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20.06.18

Curatorial Leadership in Collections: Widening Horizons.

by Moira Jeffrey
Image: Adele Patrick, Lifelong Learning and Creative Development Manager, Glasgow Women's Library speaks to Kate Jesson, Curator, Manchester Art Gallery (Photography: David Oates)
 

Our Curatorial Leadership in Collections project, which works with 8 partners, recently welcomed a new participant, Julie-Ann Delaney, Senior Curator at the Scottish National Gallery of Modern Art. On our recent development visit to Greater Manchester, amongst our guests from museums services across the country, we were joined by Director of Collection and Research at the Scottish National Galleries, Christopher Breward.

Whilst in Manchester, we heard from both outgoing acting director of Manchester Museum, Nick Merriman, and the new director of Manchester Art Gallery and the Whitworth, Alistair Hudson. Visits included a panel discussion at Manchester Art Gallery, and a curatorial exchange at the Whitworth Art Gallery. The development days looked at the widest ecology of the city. From the Manchester Partnership, which has brought city and University collections together under joint leadership, to the dramatic improvement in equalities that the city has made in developing cultural services and nurturing audiences to better reflect its population. On a more salutary note, on an artist-led tour and studio visits at Paradise Works in Salford we heard about the very real struggles of artist-led spaces to remain within the city centre under relentless pressure from property developers and regeneration projects.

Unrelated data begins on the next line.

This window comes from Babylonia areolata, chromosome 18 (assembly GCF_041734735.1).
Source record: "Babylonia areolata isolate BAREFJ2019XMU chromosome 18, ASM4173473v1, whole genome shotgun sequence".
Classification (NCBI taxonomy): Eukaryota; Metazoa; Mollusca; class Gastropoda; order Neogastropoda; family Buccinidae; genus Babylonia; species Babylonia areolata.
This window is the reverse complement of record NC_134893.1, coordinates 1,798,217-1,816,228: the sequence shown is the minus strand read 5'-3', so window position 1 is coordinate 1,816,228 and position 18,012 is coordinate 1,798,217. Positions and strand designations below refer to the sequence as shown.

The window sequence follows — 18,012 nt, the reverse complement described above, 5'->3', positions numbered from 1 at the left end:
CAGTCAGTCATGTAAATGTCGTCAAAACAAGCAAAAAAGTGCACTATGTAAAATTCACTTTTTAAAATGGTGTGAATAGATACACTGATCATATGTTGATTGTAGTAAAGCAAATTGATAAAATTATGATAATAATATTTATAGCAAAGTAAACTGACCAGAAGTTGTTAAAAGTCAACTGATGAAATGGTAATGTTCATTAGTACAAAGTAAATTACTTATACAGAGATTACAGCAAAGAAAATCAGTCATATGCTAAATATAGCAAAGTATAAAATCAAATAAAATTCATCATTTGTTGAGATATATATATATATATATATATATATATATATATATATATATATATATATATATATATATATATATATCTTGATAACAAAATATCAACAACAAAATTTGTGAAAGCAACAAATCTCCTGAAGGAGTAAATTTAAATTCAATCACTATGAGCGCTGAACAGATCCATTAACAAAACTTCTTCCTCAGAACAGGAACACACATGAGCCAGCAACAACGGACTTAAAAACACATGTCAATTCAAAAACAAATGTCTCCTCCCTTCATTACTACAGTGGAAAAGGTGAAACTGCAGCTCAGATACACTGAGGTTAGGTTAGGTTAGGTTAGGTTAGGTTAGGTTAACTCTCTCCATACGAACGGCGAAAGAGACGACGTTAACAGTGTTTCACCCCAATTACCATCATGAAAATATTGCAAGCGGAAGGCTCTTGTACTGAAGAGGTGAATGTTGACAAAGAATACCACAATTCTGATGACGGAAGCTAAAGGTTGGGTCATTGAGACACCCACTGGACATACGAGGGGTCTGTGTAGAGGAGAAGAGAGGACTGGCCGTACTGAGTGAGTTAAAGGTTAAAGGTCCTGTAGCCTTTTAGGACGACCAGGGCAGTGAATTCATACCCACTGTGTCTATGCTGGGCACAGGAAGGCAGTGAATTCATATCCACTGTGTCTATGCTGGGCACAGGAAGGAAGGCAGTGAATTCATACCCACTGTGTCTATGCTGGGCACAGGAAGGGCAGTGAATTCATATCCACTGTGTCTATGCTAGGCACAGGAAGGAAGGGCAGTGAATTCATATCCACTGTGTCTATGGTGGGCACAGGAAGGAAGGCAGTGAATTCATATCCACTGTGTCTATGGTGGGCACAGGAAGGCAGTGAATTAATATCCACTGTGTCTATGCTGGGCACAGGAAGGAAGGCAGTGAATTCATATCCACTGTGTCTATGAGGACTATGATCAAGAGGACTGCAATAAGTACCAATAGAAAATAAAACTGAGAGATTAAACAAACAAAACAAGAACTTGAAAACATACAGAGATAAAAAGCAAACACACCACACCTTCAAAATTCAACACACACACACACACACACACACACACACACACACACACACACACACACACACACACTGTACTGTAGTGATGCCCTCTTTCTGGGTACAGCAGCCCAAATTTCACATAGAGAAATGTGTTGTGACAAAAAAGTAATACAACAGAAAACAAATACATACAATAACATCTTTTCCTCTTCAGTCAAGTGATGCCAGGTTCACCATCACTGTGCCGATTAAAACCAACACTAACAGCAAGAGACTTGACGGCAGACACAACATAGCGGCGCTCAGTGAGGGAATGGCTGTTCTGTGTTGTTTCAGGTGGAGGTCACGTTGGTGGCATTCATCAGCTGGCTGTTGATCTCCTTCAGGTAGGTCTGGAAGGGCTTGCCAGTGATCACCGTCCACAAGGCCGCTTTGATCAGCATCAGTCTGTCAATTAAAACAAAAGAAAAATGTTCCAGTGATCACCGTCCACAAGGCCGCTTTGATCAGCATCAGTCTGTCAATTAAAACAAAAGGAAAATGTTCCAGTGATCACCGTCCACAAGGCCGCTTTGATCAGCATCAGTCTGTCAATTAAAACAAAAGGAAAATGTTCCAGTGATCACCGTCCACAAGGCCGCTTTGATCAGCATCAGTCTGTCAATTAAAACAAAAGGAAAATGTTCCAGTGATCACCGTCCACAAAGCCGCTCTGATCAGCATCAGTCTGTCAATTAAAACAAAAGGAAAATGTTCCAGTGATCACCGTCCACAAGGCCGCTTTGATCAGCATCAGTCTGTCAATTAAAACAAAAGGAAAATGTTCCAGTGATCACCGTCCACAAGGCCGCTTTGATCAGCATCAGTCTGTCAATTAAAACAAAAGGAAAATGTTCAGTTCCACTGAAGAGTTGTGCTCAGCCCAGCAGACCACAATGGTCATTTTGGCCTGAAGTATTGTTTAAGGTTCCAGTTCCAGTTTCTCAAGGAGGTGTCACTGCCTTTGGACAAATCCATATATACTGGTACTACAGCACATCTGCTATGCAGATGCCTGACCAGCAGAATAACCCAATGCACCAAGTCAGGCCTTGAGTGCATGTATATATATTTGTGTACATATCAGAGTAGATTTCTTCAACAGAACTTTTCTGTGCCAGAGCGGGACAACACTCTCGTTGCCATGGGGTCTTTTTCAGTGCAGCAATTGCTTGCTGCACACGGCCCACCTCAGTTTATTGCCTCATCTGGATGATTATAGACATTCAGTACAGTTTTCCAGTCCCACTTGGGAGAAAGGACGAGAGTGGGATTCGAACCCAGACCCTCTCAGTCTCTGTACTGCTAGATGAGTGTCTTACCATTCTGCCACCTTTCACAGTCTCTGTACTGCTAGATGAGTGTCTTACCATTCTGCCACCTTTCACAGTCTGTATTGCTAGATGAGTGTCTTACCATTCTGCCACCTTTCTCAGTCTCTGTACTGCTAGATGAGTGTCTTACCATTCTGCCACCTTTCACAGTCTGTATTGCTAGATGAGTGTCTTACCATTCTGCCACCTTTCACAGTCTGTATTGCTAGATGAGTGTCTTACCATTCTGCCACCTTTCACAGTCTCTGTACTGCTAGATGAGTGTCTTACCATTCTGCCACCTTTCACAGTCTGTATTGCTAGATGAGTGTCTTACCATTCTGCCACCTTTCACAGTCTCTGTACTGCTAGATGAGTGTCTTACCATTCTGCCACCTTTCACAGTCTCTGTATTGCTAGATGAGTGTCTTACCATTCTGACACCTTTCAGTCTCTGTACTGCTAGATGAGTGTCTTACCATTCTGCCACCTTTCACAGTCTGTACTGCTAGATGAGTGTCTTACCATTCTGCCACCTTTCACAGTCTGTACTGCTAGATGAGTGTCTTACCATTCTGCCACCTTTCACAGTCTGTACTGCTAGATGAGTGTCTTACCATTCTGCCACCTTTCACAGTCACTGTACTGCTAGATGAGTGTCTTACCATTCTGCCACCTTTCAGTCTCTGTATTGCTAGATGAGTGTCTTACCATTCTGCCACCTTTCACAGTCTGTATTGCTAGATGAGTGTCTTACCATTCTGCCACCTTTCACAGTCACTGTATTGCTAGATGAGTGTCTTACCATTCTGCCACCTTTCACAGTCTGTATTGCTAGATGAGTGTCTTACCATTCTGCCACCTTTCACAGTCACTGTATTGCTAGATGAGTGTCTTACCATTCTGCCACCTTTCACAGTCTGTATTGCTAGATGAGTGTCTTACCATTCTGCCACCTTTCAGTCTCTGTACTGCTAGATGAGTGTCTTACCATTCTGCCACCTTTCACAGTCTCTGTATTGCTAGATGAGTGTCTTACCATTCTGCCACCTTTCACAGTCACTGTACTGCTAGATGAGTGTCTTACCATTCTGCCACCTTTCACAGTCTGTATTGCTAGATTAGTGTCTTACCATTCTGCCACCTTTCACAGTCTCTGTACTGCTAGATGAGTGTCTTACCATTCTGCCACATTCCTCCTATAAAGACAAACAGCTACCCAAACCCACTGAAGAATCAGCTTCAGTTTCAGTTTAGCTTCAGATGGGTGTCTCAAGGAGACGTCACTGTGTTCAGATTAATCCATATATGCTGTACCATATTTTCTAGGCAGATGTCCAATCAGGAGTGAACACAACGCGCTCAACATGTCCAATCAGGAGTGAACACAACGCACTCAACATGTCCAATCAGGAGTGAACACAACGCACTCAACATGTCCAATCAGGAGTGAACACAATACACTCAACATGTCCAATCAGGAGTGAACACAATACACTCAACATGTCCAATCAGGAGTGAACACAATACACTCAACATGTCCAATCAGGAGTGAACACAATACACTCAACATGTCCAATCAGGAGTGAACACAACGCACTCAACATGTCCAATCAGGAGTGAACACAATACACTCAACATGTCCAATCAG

“In Manchester and Rochdale, we clearly saw how the partnership ecology seemed to work,” says CLiC partner Katie Bruce, of the Gallery of Modern Art, Glasgow. “The partnership between councillors and museums and arts organisations seemed very close.”

Whitworth Art Gallery (Image: David Oates)
Image:
Whitworth Art Gallery (Image: David Oates)

At Touchstones in Rochdale, the group heard about the museum’s role within a town that has faced massive economic and social challenges in the last three decades. Curator Mark Doyle is working to learn more from the museum’s unique history in black, feminist art practice in the 1980s and has also worked with private collectors to tell the wider story of women’s art. “In Rochdale, particularly, the informality of the senior councillor we met showed a direct relationship with the curator at Touchstones that was very impressive,” says Katie. “There was a real sense of vision of the curators and it was inspiring to think about the ways I could think differently about my relationships with politicians.”

At the curatorial exchange at the Whitworth, we saw a line of development that led to a drive and confidence that curators could influence wider agendas. Curator Fareda Khan presented her Manchester Museum Exhibition ‘Memories of Partition’, as part of a wider cultural collaboration drawing on oral histories of the South Asian community in Manchester. Kate Jesson discussed her curatorial collaboration with the research project ‘Black Artists and Modernism’ on the exhibition Speech Acts. A collection of more than 70 works and archival documents ranging from the 18th to the 21st century, from a range of collections in the North West. It showed how collections contained the possibility to nurture new stories. “When Kate Jesson talked to us about her work on Speech Acts,” Katie recalls, “it was very powerful that she was looking at the work of artists of colour in real historical context, showing that they were at the centre of key questions and what was really happening in the British art world.”

A critical aspect of the CLiC programme is that our partner curators invite senior colleagues, to share their development days alongside funders and policy-makers. For example, Andrea Kusel, from Paisley Museum, invited her manager Susan Jeffrey. For Susan, “One of the great benefits of the project is widening horizons, hearing about the work of our colleagues in cultural provision in other cities.”

For Katie, the benefits are that this experience is shared with senior colleagues as well as peers. “I think having time to discuss what we’ve seen and heard, and how we relate that to our own contexts, the informality of real time discussions, was really important,” says Katie. “I usually meet with senior staff round a meeting table with an agenda. Understanding yourself and others in a human context, understanding what really drives someone, and having frank face to face conversations is invaluable.”